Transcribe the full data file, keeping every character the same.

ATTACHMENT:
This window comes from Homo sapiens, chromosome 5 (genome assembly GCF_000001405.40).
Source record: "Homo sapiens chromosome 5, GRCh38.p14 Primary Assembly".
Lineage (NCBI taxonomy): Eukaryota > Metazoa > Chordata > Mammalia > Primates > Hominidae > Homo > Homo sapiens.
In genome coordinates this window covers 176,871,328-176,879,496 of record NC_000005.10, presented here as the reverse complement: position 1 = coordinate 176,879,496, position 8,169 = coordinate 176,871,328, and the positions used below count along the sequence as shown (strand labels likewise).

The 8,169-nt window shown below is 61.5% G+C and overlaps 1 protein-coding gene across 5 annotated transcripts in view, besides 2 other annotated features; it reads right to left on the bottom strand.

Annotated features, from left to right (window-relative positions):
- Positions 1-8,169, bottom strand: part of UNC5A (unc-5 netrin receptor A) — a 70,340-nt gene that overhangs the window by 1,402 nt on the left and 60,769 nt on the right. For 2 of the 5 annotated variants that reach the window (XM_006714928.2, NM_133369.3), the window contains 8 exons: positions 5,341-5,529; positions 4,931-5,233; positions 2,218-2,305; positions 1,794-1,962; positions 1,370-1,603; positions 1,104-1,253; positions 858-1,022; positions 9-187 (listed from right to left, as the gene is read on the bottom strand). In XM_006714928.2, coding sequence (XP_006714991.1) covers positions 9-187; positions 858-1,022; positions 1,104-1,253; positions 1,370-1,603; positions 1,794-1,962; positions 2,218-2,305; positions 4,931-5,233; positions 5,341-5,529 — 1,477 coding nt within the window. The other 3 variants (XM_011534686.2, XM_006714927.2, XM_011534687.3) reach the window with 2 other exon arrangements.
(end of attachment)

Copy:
This window comes from Homo sapiens, chromosome 5 (genome assembly GCF_000001405.40).
Source record: "Homo sapiens chromosome 5, GRCh38.p14 Primary Assembly".
Lineage (NCBI taxonomy): Eukaryota > Metazoa > Chordata > Mammalia > Primates > Hominidae > Homo > Homo sapiens.
In genome coordinates this window covers 176,871,328-176,879,496 of record NC_000005.10, presented here as the reverse complement: position 1 = coordinate 176,879,496, position 8,169 = coordinate 176,871,328, and the positions used below count along the sequence as shown (strand labels likewise).

The 8,169-nt window shown below is 61.5% G+C and overlaps 1 protein-coding gene across 5 annotated transcripts in view, besides 2 other annotated features; it reads right to left on the bottom strand.

Annotated features, from left to right (window-relative positions):
- Positions 1-8,169, bottom strand: part of UNC5A (unc-5 netrin receptor A) — a 70,340-nt gene that overhangs the window by 1,402 nt on the left and 60,769 nt on the right. For 2 of the 5 annotated variants that reach the window (XM_006714928.2, NM_133369.3), the window contains 8 exons: positions 5,341-5,529; positions 4,931-5,233; positions 2,218-2,305; positions 1,794-1,962; positions 1,370-1,603; positions 1,104-1,253; positions 858-1,022; positions 9-187 (listed from right to left, as the gene is read on the bottom strand). In XM_006714928.2, coding sequence (XP_006714991.1) covers positions 9-187; positions 858-1,022; positions 1,104-1,253; positions 1,370-1,603; positions 1,794-1,962; positions 2,218-2,305; positions 4,931-5,233; positions 5,341-5,529 — 1,477 coding nt within the window. The other 3 variants (XM_011534686.2, XM_006714927.2, XM_011534687.3) reach the window with 2 other exon arrangements.